Phi Psi found guilty of hazing, but suspension lifted

The University has found the Phi Kappa Psi fraternity guilty of hazing and providing alcohol to minors, but lifted its suspension pending the imposition of sanctions, a University administrator said Sunday.

An anonymous tip last month prompted a Student Judicial Services investigation into the organization, which included interviewing many members of the fraternity.

Tara Periera, assistant dean of students and director of SJS, said that the fraternity’s suspension has been lifted and that Phi Psi’s national organization will “sanction the chapter and quickly implement a comprehensive redevelopment plan to rebuild the chapter with the support of the University.”

No details regarding the nature of the hazing charges, redevelopment plan, or the reason for lifting the suspension have been released.

Executive Director of Phi Psi’s national headquarters Shawn Collinsworth said he is relieved that the month-long investigation has finally come to a close and is looking forward to reviewing the information the University collected to prove that hazing had taken place.

Phi Psi’s national headquarters conducted its own investigation into the hazing allegations last month and found no evidence that any such activity had occurred.

“That part of the University’s investigation, we weren’t privy to that information they were getting,” Collinsworth said. “As a national organization, we look forward to getting the evidence that the University has allegedly found and reviewing that in the very near future.”

Collinsworth added that the University has not yet told Phi Psi’s national headquarters what a redevelopment project is, or what needs to be achieved by creating it.

“I don’t know what a redevelopment plan is,” Collinsworth said. “The Phi Kappa Psi fraternity’s national headquarters is always committed to working with our host institutions and our chapters with plans to make them successful, and we will continue to do so.”

According to a statement released by GW’s chapter of the fraternity, the organization has not been formally charged by SJS, and admitted no guilt in the situation, but are going to work with the University to ensure that the fraternity is operating in accordance with the Code of Student Conduct. Phi Psi has been “earnestly and openly cooperating with GW and our National Headquarters to address operational concerns the University observed during the course of their investigation,” the statement said.

They added, “The chapter is moving forward with the University and Headquarters to continually improve our fraternity and was proud to initiate the 21-man Alpha Nu pledge class into Phi Kappa Psi on Saturday.”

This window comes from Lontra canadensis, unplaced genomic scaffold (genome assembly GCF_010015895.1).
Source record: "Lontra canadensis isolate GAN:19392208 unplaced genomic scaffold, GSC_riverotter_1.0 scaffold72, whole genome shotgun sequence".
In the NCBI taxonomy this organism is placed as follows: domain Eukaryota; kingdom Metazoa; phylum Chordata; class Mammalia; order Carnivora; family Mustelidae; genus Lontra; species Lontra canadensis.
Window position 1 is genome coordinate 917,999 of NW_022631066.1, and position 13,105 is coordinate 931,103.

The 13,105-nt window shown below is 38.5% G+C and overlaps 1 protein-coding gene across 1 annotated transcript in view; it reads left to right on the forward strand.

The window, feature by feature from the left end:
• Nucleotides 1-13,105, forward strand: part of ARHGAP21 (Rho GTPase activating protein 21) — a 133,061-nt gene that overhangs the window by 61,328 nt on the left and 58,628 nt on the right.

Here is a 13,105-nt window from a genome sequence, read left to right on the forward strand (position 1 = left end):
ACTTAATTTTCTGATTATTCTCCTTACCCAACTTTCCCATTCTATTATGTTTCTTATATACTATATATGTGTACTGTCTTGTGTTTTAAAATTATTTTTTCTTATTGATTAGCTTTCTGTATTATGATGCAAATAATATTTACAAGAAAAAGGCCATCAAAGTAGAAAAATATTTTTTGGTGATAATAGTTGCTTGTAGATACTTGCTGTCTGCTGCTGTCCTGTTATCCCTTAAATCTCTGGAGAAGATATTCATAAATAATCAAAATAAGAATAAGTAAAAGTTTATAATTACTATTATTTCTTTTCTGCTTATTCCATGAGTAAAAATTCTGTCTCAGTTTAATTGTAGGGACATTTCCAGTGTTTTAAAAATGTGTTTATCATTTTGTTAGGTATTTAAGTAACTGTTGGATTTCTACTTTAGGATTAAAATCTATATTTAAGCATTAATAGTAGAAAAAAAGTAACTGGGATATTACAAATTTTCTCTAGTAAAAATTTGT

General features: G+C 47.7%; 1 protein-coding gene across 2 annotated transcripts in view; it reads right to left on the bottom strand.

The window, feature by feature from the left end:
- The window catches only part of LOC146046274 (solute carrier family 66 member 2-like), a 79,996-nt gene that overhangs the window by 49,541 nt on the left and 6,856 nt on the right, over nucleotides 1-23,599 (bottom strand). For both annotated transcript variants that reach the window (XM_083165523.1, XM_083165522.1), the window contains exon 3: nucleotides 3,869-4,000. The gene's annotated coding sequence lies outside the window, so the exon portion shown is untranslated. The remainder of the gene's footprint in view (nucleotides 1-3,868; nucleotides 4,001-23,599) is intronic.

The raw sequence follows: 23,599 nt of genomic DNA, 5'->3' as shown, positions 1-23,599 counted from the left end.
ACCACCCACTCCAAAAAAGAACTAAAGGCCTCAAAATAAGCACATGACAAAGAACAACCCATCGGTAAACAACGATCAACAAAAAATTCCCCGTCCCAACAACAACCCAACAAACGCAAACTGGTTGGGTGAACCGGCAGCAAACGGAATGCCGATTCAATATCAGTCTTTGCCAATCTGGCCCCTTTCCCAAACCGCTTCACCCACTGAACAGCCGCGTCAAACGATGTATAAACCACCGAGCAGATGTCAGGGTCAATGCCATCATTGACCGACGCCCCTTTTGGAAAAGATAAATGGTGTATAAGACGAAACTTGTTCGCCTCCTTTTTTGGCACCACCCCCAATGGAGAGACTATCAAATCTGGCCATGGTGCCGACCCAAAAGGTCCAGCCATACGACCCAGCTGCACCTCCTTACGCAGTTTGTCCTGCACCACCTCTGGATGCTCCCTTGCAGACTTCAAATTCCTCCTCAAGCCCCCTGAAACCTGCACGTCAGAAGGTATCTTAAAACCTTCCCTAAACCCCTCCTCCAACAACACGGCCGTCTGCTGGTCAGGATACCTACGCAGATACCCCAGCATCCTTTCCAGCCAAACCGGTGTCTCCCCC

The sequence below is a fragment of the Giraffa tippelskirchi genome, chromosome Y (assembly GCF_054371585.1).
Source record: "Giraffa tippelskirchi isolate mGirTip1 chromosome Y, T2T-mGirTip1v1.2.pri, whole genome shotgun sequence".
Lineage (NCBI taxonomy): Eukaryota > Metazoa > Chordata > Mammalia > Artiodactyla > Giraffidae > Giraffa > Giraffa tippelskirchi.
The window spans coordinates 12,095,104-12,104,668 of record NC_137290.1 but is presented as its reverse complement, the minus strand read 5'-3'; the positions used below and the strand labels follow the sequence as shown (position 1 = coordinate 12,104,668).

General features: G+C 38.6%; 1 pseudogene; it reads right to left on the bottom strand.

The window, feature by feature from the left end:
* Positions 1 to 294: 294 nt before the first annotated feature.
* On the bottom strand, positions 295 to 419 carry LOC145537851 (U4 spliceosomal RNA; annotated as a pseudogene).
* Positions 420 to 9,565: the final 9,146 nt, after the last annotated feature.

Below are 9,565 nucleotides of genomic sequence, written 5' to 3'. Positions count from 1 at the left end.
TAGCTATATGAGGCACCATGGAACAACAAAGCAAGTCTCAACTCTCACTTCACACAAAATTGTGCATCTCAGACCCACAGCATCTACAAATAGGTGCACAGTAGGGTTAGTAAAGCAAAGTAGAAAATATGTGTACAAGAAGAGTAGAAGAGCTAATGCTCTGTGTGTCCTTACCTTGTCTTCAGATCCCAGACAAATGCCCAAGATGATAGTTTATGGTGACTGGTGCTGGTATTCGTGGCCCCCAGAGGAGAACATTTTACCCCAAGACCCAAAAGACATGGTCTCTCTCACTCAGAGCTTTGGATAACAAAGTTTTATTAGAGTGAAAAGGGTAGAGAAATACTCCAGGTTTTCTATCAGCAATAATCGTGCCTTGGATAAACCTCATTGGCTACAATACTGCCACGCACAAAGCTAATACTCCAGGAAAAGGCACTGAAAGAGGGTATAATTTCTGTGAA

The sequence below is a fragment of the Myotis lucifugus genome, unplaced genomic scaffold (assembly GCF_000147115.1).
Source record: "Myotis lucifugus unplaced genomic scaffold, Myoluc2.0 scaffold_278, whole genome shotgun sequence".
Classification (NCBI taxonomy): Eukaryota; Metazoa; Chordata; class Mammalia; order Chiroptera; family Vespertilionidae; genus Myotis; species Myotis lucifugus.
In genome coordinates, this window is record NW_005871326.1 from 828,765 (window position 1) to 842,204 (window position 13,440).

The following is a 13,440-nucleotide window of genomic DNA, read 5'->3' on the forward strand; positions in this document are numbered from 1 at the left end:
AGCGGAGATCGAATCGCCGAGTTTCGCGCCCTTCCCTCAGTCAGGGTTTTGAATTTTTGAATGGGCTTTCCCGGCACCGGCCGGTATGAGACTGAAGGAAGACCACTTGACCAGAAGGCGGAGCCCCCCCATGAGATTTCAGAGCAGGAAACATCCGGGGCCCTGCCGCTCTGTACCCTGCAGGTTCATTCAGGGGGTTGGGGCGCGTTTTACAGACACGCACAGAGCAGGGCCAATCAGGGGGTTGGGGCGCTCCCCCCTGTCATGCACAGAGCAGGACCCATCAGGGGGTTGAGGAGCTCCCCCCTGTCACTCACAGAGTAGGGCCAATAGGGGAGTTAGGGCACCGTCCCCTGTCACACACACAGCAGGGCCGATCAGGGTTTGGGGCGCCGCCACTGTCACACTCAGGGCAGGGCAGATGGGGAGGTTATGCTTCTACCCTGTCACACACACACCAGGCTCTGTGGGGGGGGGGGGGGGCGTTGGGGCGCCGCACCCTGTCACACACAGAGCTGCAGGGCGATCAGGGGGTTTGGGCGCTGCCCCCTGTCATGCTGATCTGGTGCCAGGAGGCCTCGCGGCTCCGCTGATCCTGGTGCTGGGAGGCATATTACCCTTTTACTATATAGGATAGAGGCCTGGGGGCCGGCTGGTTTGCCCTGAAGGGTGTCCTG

While GW has strict policies regarding hazing, many typical fraternity events blur the line of what is legal and what is not. Hazing, according to GW’s Code of Student Conduct, is defined as “any action taken or situation created, intentionally, with or without consent, whether on or off campus, to produce mental or physical discomfort, embarrassment, harassment or ridicule.”

Activities constituted as hazing are defined as “paddling in any form; creation of excessive fatigue; physical and psychological shocks; quests, treasure hunts, scavenger hunts, road trips, or any other such activities carried on outside the confines of the house or organization; wearing, publicly, apparel that is conspicuous and not normally in good taste; engaging in public stunts and buffoonery; morally degrading or humiliating games and activities; and any other activities which are not consistent with the academic mission of the University.”

Despite the charges levied against the fraternity, Dean Harwood, director of GW’s Greek Life, said that Phi Psi “remains fully recognized by GW.”

Past hazing charges have led to Greek-letter groups being removed from campus. The most recent Interfraternity Council-recognized fraternity to be kicked off campus for hazing was the Delta Tau Delta fraternity, which was removed from campus in 2004. DTD was found to be guilty of the same charges as Phi Psi – hazing and serving alcohol to minors. Details of the DTD hazing incident in 2004 were never released.

In 2007, several members of the unrecognized fraternity Alpha Pi Epsilon, also known as APES, reported severe hazing violations to the University, saying they feared for their safety as the fraternity’s “hell week” approached. While the details of the hazing allegations were never made public, the allegations were severe enough to involve the Metropolitan Police Department.

Because SJS has found evidence of hazing, the IFC will now meet to determine Phi Psi’s status in the council, IFC President Chas Pressner said. They will either be on fully recognized status or probationary status, depending on the IFC vote.

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